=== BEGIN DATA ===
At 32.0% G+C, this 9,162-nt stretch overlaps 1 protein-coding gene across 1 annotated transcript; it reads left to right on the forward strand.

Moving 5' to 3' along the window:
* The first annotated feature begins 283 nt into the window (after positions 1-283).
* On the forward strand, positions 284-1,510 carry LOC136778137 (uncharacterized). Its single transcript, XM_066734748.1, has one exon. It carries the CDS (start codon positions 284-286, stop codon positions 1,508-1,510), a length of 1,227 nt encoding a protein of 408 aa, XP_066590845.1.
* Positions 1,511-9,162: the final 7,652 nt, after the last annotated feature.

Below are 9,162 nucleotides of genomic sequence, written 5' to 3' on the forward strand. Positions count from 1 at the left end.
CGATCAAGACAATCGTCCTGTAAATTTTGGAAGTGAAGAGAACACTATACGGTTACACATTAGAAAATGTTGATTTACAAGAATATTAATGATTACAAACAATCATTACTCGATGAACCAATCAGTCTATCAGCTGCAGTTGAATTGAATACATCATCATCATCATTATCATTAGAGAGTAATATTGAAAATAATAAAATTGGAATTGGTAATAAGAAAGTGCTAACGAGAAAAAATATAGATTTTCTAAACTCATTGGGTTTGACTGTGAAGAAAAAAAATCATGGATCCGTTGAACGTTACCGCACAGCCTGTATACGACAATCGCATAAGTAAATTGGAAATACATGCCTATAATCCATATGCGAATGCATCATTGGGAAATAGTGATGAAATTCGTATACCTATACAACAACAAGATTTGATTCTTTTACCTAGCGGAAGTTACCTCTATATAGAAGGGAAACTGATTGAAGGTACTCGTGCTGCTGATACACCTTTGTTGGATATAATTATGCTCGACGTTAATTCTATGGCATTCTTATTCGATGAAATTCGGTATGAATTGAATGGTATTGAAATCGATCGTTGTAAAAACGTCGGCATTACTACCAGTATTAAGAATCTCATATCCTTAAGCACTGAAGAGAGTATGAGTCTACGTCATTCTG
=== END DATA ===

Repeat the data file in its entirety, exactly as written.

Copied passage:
At 32.0% G+C, this 9,162-nt stretch overlaps 1 protein-coding gene across 1 annotated transcript; it reads left to right on the forward strand.

Moving 5' to 3' along the window:
* The first annotated feature begins 283 nt into the window (after positions 1-283).
* On the forward strand, positions 284-1,510 carry LOC136778137 (uncharacterized). Its single transcript, XM_066734748.1, has one exon. It carries the CDS (start codon positions 284-286, stop codon positions 1,508-1,510), a length of 1,227 nt encoding a protein of 408 aa, XP_066590845.1.
* Positions 1,511-9,162: the final 7,652 nt, after the last annotated feature.

Below are 9,162 nucleotides of genomic sequence, written 5' to 3' on the forward strand. Positions count from 1 at the left end.
CGATCAAGACAATCGTCCTGTAAATTTTGGAAGTGAAGAGAACACTATACGGTTACACATTAGAAAATGTTGATTTACAAGAATATTAATGATTACAAACAATCATTACTCGATGAACCAATCAGTCTATCAGCTGCAGTTGAATTGAATACATCATCATCATCATTATCATTAGAGAGTAATATTGAAAATAATAAAATTGGAATTGGTAATAAGAAAGTGCTAACGAGAAAAAATATAGATTTTCTAAACTCATTGGGTTTGACTGTGAAGAAAAAAAATCATGGATCCGTTGAACGTTACCGCACAGCCTGTATACGACAATCGCATAAGTAAATTGGAAATACATGCCTATAATCCATATGCGAATGCATCATTGGGAAATAGTGATGAAATTCGTATACCTATACAACAACAAGATTTGATTCTTTTACCTAGCGGAAGTTACCTCTATATAGAAGGGAAACTGATTGAAGGTACTCGTGCTGCTGATACACCTTTGTTGGATATAATTATGCTCGACGTTAATTCTATGGCATTCTTATTCGATGAAATTCGGTATGAATTGAATGGTATTGAAATCGATCGTTGTAAAAACGTCGGCATTACTACCAGTATTAAGAATCTCATATCCTTAAGCACTGAAGAGAGTATGAGTCTACGTCATTCTG